An examination of thought control strategies employed by acute and chronic insomniacs

Jason Ellis*, Mark Cropley

*Corresponding author for this work

Research output: Contribution to journalArticlepeer-review

30 Citations (Scopus)


Study objectives: Theoretical accounts of the progression of insomnia from acute to chronic are lacking. A framework is proposed and tested to examine differences in cognitive coping styles between acute and chronic insomniacs and the relation of cognitive processing and sleep hygiene to causal attributions of insomia. Method: In a cross-sectional design, the relationship among sleep disturbance, causal attributions and various psychological and behavioural variables was examined in a convenience sample of acute and chronic insomniacs from the general population (N = 308). Results: Negative appraisals and the cognitive coping styles 'Worry' and 'Punishment' were found to be associated with both acute and chronic insomnia, whereas 'Distraction' as a cognitive coping strategy significantly reduced reports of chronic insomnia. The results are discussed in relation to multi-level interventions and future directions in theory, research and application.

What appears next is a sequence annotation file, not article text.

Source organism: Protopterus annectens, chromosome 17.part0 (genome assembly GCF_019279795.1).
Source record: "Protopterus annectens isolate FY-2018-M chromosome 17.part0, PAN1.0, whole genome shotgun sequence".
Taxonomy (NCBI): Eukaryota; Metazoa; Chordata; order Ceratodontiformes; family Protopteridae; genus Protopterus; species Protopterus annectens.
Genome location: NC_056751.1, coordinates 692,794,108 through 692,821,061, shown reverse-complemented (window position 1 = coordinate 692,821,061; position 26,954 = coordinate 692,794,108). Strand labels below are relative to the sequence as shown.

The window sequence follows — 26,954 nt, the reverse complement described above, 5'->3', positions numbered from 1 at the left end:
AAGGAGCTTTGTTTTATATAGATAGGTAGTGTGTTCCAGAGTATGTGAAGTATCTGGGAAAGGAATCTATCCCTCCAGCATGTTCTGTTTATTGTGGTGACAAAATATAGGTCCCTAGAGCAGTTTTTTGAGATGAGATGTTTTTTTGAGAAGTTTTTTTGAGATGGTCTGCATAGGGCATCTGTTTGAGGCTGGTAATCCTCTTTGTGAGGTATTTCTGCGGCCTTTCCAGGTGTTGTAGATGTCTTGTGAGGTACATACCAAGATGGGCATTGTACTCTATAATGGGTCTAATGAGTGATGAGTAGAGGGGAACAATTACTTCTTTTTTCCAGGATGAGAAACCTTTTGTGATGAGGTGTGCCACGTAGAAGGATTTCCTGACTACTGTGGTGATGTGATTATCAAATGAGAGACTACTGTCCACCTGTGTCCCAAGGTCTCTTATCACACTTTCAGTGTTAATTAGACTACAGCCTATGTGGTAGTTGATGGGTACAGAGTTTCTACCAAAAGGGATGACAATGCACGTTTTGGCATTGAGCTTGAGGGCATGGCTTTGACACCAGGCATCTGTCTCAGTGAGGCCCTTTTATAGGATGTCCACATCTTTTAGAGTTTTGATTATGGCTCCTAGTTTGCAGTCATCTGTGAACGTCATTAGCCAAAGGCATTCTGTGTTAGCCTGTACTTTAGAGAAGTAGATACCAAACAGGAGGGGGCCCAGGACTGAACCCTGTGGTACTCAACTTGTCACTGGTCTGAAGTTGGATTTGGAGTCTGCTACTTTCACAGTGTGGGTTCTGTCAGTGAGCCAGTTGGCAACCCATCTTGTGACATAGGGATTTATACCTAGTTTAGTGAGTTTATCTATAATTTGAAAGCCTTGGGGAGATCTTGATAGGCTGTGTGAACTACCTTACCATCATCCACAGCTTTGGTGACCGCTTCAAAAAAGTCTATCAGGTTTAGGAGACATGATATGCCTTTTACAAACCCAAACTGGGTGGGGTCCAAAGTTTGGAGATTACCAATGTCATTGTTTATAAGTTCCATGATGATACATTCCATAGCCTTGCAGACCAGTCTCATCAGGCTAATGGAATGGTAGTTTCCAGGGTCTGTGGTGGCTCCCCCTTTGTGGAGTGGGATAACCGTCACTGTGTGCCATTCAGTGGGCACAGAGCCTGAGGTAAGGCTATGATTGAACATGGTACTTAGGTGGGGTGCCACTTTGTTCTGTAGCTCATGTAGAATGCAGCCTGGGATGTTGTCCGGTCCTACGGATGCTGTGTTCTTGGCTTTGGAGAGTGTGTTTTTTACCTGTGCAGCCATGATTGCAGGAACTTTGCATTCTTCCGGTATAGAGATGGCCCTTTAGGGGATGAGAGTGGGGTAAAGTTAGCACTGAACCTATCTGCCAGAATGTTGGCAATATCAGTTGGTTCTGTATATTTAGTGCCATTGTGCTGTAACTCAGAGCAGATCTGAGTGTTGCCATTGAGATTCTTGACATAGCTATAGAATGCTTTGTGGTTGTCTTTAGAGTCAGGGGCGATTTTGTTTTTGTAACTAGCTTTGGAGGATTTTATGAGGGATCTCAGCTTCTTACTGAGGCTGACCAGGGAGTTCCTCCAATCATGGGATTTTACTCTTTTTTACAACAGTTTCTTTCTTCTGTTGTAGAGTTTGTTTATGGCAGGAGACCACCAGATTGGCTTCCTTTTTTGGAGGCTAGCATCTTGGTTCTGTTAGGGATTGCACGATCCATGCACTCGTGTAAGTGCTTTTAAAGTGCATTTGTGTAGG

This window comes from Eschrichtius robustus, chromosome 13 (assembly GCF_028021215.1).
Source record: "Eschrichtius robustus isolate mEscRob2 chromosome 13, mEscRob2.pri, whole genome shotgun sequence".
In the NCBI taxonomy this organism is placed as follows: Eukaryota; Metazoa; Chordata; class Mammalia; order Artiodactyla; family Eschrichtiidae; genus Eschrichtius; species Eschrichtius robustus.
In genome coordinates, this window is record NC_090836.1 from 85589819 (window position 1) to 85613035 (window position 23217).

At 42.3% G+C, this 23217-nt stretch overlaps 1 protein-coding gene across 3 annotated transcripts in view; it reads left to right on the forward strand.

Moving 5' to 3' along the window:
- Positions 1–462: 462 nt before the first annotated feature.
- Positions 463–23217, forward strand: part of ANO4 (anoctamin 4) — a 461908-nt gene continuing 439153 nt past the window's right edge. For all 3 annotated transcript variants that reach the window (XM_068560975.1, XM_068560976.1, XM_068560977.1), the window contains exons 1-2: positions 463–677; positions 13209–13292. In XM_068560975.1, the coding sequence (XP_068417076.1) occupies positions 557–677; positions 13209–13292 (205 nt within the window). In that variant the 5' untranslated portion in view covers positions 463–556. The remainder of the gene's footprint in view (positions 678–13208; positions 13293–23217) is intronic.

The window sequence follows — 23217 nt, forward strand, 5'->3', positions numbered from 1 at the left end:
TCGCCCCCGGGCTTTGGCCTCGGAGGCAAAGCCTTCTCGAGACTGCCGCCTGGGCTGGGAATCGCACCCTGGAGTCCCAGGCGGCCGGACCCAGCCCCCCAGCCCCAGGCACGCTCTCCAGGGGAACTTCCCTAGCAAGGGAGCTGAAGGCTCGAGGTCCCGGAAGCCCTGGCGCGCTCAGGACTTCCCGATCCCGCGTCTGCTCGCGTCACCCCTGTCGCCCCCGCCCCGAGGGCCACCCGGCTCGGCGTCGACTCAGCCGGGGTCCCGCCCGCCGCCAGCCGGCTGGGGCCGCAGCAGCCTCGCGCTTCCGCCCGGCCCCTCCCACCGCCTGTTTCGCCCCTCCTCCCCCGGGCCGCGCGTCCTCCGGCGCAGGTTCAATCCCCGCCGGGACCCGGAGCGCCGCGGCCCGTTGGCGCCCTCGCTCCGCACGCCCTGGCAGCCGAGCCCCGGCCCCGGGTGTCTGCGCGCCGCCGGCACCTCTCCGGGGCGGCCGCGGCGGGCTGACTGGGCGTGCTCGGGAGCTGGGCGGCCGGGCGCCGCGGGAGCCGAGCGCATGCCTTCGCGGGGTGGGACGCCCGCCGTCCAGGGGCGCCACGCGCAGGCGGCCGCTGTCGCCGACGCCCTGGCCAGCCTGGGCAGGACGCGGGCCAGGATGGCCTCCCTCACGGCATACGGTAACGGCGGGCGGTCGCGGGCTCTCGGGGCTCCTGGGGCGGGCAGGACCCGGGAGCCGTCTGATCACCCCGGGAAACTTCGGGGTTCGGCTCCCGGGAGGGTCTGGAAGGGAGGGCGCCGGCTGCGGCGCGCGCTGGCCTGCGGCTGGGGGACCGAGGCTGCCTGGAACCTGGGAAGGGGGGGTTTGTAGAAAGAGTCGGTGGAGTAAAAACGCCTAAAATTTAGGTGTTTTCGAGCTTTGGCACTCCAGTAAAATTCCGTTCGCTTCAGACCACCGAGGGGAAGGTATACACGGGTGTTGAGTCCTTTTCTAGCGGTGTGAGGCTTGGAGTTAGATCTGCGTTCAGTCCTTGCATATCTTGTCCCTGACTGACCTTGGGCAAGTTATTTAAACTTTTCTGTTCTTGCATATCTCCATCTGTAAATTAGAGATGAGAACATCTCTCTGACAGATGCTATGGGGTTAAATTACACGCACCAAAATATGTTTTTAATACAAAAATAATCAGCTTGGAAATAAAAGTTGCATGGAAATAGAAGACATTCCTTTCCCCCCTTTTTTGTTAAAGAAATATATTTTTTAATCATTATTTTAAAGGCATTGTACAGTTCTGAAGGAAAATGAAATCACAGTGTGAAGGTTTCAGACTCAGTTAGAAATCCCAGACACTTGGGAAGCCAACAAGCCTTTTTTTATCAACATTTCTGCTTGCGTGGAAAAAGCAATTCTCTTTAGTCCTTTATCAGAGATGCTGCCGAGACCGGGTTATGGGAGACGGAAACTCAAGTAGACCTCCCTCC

Original languageEnglish
Pages (from-to)393-400
Number of pages8
JournalSleep Medicine
Issue number5
Publication statusPublished - Sept 2002
Externally publishedYes


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